Lawyers ask CA to grant Ressa’s Norway travel request
MANILA, Philippines — With a little over two weeks before Rappler CEO Maria Ressa is set to receive the prestigious Nobel Peace Prize in Oslo, Norway, her lawyers on Monday expressed hope that the Court of Appeals (CA) will follow its earlier decision and allow her to travel to Oslo to represent the country as its first ever Nobel laureate.
In a press conference, her local lawyers Ted Te and Francis Lim, as well as her international counsels Amal Clooney and Caoilfhionn Gallagher, reminded the government that “all eyes are on the Philippines” as it has yet to decide whether to let her travel to Oslo on Dec. 10 to collect the world’s highest civilian award for her work as an investigative journalist.
Ressa, along with Russian journalist Dmitry Muratov, were awarded the Nobel this year for their “courageous fight for freedom of expression” in their home countries.
But while the Philippine government congratulated her, Ressa, who has been convicted of cyberlibel in 2020, is still facing several tax evasion cases that she believes are attempts to silence her and her news site, Rappler.
She has filed with the CA a motion to travel to Norway, which the Office of the Solicitor General has sought to thumb down.
Te said he hoped the CA would follow the spirit of its Oct. 18, 2021 order that allowed Ressa to travel to Boston recently to give a series of lectures at Harvard University.
He added that while the courts are not necessarily bound by Ressa’s historic win, “they know the significance of the prize and that could influence the way the court would have acted.”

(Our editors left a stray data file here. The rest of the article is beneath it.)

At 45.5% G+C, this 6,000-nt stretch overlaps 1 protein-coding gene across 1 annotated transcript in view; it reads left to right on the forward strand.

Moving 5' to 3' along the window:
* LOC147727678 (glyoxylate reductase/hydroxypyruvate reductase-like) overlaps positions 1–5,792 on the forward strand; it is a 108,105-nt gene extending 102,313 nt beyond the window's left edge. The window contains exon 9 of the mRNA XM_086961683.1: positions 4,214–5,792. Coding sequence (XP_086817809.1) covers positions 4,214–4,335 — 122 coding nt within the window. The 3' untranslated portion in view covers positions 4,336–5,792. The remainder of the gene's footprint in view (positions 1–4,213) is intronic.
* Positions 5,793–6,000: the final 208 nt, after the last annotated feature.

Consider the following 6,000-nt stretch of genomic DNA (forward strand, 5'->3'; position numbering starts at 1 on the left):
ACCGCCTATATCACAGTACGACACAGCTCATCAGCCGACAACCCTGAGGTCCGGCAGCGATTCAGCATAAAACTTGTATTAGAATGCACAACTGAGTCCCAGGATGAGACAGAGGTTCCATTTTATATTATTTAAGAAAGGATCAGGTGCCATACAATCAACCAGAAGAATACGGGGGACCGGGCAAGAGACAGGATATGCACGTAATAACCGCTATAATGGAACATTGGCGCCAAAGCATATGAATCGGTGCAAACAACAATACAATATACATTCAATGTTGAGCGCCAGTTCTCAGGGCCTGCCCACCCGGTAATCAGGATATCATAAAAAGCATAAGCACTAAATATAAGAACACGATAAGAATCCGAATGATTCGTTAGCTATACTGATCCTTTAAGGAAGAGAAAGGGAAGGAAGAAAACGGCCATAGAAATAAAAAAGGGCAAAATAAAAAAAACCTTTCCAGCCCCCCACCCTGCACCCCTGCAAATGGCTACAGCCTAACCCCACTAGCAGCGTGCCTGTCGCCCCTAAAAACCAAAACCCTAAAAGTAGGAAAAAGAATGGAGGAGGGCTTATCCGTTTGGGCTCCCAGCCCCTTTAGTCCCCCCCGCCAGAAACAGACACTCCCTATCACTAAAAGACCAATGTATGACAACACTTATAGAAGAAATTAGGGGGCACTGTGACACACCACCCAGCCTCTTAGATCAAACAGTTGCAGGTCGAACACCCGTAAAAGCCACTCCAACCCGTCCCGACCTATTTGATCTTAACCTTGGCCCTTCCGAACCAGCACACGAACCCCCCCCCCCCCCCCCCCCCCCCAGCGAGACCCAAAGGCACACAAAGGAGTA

Clooney, meanwhile, sought to take one step further and called on the Philippine government to pardon Ressa over her conviction and to drop the remaining seven cases against her and her team.
During the same press conference, Lim said the Securities and Exchange Commission (SEC) has stood by its earlier 2018 closure order against Rappler and said that its donation of its Philippine depositary receipts (PDRs) to the Rappler Filipino shareholders “has no effect.”
Lim, who handles the SEC case now elevated before the CA, said Rappler had already filed a motion for reconsideration against the SEC ruling.
“We felt, pursuant to many decisions of the Supreme Court, that the subsequent transfer of the disputed shares to qualified Filipinos, qualified transferees, in this case, Filipinos, would cure whatever the defects are,” Lim said. “We made a very strong case there, and unfortunately the SEC panel did not ask for our view before submitting its report to the Court of Appeals.”
The SEC case is the mother case of the other seven charges against the Rappler team, which alleges that the news site violated the Constitution and the Anti-Dummy Law for issuing PDRs to a foreign company called Omidyar Network.
“This government has a few months left to go and an important choice to make: Should it double down on the persecution of this lone journalist as the whole world is watching or seize this opportunity to show that it [does not punish] fair criticism?” Clooney said. “I hope for the sake of all journalists and all Filipinos that it is the latter.”
Echoed Gallagher: “What we want to avoid in [Ressa’s] case is for it to take a very long time before there is justice. There is a key moment now in the leadup to Dec. 10: it is entirely within the control of authorities whether to continue to pursue these baseless criminal charges or whether to cease.”
“For all seven cases the ball is now entirely in the Philippine government’s court and we will be watching their next steps closely,” she added.
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